*This is not going to happen, because I will not only leave a sizeable footprint of online records (facebook, blogger), but I intend to leave a really awesome written legacy for my descendants in the form of an interesting, well-organized, indexed volume of journals.
3 thoughts on “How should I record the given names of my Czech ancestors?”
I record my "Haisler" family surnames as I have found them in birth records. They range from Heusler, to Heysler, then Hajzler, and then finally Haisler when hte gggf immigrated from Horni Cermna to Texas in 1876. The early ones, going back to ~1540, I don't have real documentation for (I only have what has been passed down to me by previous family and friends). It's not until late 1700s that I have the real birth and marriage records. When I started working in FTM, I initially used Haisler because I figured no one would understand the old variations of the surname but about 10 years ago I changed and recorded what the real names were. When we went to CR in 2015, and I put my grubby hands and eyeballs on the real books, then using the real names became more important to me (for various reasons). I'm now starting to use the online archives to get the digital copies. I also use the CR place names with diacritical marks as I find them in various records. Regards, Walter Haisler.
Walter!! I am a firm believer in the way you are documenting your family and ours! I believe that we should be recording the way the names etc were recorded back in the day! Where I use FTM, I can make all the notes I need and also put the “other” names in the AKA section. Thanks for the ideas! Jackie
I think what both you and Walter are saying is that you want to be careful to record facts, not fiction.
But what makes a birth record with “Hajzler” more “factual” than a marriage record with “Haizler”?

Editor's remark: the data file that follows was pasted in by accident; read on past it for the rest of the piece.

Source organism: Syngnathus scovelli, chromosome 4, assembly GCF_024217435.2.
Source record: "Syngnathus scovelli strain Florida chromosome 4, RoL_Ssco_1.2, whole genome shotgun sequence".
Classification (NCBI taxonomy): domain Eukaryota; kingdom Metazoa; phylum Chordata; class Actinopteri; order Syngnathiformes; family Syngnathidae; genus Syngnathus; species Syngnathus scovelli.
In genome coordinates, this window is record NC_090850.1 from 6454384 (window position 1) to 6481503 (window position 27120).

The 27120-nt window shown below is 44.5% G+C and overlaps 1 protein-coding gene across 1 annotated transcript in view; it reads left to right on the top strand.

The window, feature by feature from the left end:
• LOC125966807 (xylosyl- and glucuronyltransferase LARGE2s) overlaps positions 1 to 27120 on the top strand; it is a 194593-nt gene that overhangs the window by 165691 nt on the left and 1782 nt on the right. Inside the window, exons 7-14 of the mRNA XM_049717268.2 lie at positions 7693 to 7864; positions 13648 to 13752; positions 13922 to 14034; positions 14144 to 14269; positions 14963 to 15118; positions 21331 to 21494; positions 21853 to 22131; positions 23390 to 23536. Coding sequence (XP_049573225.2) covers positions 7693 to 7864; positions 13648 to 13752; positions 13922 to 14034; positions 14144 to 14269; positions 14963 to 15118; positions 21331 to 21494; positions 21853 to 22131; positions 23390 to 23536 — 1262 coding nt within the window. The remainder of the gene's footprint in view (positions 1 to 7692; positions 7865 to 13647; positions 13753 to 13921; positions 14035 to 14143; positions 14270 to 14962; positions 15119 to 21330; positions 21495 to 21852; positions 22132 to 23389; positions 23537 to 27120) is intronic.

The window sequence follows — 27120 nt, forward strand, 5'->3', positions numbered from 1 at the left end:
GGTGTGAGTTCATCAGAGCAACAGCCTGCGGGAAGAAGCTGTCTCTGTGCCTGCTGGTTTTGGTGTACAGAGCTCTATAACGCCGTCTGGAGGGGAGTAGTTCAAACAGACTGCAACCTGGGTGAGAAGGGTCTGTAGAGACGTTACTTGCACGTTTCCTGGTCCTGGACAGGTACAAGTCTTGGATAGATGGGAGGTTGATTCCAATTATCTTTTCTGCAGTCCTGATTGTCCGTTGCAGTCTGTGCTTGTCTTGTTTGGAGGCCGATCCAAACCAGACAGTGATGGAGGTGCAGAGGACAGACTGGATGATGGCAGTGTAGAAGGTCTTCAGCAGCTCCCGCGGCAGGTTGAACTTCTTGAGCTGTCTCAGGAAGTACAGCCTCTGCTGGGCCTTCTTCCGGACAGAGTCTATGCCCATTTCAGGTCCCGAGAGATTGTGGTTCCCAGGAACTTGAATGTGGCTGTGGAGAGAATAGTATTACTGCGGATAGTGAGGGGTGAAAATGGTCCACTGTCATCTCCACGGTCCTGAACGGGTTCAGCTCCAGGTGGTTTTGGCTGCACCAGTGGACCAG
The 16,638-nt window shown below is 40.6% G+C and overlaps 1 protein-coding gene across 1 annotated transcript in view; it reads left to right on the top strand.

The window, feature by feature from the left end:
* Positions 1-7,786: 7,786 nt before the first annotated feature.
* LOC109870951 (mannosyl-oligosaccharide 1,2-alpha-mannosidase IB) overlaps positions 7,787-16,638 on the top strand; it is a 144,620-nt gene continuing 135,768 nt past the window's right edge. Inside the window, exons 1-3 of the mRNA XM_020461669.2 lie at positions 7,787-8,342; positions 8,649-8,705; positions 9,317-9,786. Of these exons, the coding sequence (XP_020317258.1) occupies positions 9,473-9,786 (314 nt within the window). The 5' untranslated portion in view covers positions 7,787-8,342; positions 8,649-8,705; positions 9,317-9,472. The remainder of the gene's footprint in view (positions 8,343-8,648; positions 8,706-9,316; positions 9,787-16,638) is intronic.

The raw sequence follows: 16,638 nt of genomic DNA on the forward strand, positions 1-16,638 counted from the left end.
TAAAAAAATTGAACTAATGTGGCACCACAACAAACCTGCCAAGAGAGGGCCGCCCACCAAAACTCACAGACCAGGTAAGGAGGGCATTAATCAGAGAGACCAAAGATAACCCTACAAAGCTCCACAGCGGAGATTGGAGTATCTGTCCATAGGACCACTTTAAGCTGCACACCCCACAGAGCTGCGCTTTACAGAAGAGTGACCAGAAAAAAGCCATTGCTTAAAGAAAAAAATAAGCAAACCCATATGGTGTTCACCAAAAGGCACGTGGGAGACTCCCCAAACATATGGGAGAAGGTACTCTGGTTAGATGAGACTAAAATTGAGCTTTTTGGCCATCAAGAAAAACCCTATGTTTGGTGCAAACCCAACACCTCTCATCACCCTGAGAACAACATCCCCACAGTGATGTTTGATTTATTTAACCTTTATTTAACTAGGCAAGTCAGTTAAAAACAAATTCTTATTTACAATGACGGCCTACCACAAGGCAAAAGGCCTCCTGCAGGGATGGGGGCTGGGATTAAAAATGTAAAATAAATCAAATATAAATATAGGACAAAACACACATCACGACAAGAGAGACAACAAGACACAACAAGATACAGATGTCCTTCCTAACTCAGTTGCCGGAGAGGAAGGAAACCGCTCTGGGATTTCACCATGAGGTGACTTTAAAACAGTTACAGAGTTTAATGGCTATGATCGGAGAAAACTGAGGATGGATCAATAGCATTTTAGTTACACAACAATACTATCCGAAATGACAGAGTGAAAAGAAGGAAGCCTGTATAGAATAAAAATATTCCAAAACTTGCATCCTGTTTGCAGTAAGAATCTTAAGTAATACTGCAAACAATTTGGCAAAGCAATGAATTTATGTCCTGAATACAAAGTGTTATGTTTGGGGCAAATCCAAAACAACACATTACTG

When writing a transcription, of course you want to reproduce every diacritical mark faithfully. It should essentially be WYSIWYG. This is the standard in the field. You can see it cited by NIGS here: https://www.familysearch.org/wiki/en/Transcribing_Historic_Documents_(National_Institute)
The thing is, in our own personal databases, we are not representing an individual person with just one individual record. If we have multiple records (and hopefully we will do reasonably exhaustive research, which will result in MANY records), there are bound to be spelling discrepancies.
Again, what makes a birth record more “correct” than a marriage record? The person about whom the record is was certainly not able to say, “yup, that’s how I want my name spelled!” Even if they were literate, they would have been a newborn infant upon the creation of the record!
So then, are marriage records a better place to look for a “correct” spelling of a given name? What about people who did not get married? What about people who spoke Czech their entire lives but all their official paperwork was written in German? And if we modernize the spelling, are we just misrepresenting the past and creating fiction? How different is Jiří from Jirzy, and is it more or less different from Jura?
And this doesn’t touch the complex issue of place names, which changed and changed again over time. Which one is really “real” and how can we know?
I like the idea of recording all the variations of names, either in FTM or FamilySearch. The fact is, an individual in a database – or even the idea of an individual – is not the same as the name of a person on one document. A dead person should be represented by a multiplicity of sources – as many as are reasonably possible to find – in order to most accurately construct their identity. And yeah, maybe that means we have to pick between Haizler and Hejzler or Johann and Jan. For my Czechs, whom I have evidence spoke Czech, I will pick the Czech spellings.
It would be a different story if they were German Bohemians.